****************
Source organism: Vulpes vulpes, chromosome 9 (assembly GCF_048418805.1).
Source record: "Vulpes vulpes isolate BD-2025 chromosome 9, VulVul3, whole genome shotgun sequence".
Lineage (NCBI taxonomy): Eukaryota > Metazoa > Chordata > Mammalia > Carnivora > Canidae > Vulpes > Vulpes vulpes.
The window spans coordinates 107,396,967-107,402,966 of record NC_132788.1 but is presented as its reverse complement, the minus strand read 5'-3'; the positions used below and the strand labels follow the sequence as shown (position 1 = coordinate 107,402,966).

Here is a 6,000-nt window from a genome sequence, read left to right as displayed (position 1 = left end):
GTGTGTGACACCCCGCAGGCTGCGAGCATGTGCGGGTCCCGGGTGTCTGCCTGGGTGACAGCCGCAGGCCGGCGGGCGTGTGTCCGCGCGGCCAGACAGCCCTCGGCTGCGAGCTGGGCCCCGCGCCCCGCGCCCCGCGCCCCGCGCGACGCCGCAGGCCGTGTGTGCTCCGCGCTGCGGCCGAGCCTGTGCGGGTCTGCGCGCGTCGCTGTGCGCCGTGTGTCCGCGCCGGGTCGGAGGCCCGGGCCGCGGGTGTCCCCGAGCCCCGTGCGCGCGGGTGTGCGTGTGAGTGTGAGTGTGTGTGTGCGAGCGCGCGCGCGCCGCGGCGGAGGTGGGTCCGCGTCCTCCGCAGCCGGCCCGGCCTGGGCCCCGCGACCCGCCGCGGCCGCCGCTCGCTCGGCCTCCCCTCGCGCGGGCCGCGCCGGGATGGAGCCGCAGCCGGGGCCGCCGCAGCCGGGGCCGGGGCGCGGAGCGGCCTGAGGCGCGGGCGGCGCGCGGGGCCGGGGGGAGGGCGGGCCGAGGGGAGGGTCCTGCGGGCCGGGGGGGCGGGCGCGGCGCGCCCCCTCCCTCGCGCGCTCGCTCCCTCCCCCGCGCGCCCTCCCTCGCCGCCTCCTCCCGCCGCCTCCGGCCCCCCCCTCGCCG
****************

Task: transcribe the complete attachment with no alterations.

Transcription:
Source organism: Vulpes vulpes, chromosome 9 (assembly GCF_048418805.1).
Source record: "Vulpes vulpes isolate BD-2025 chromosome 9, VulVul3, whole genome shotgun sequence".
Lineage (NCBI taxonomy): Eukaryota > Metazoa > Chordata > Mammalia > Carnivora > Canidae > Vulpes > Vulpes vulpes.
The window spans coordinates 107,396,967-107,402,966 of record NC_132788.1 but is presented as its reverse complement, the minus strand read 5'-3'; the positions used below and the strand labels follow the sequence as shown (position 1 = coordinate 107,402,966).

Here is a 6,000-nt window from a genome sequence, read left to right as displayed (position 1 = left end):
GTGTGTGACACCCCGCAGGCTGCGAGCATGTGCGGGTCCCGGGTGTCTGCCTGGGTGACAGCCGCAGGCCGGCGGGCGTGTGTCCGCGCGGCCAGACAGCCCTCGGCTGCGAGCTGGGCCCCGCGCCCCGCGCCCCGCGCCCCGCGCGACGCCGCAGGCCGTGTGTGCTCCGCGCTGCGGCCGAGCCTGTGCGGGTCTGCGCGCGTCGCTGTGCGCCGTGTGTCCGCGCCGGGTCGGAGGCCCGGGCCGCGGGTGTCCCCGAGCCCCGTGCGCGCGGGTGTGCGTGTGAGTGTGAGTGTGTGTGTGCGAGCGCGCGCGCGCCGCGGCGGAGGTGGGTCCGCGTCCTCCGCAGCCGGCCCGGCCTGGGCCCCGCGACCCGCCGCGGCCGCCGCTCGCTCGGCCTCCCCTCGCGCGGGCCGCGCCGGGATGGAGCCGCAGCCGGGGCCGCCGCAGCCGGGGCCGGGGCGCGGAGCGGCCTGAGGCGCGGGCGGCGCGCGGGGCCGGGGGGAGGGCGGGCCGAGGGGAGGGTCCTGCGGGCCGGGGGGGCGGGCGCGGCGCGCCCCCTCCCTCGCGCGCTCGCTCCCTCCCCCGCGCGCCCTCCCTCGCCGCCTCCTCCCGCCGCCTCCGGCCCCCCCCTCGCCG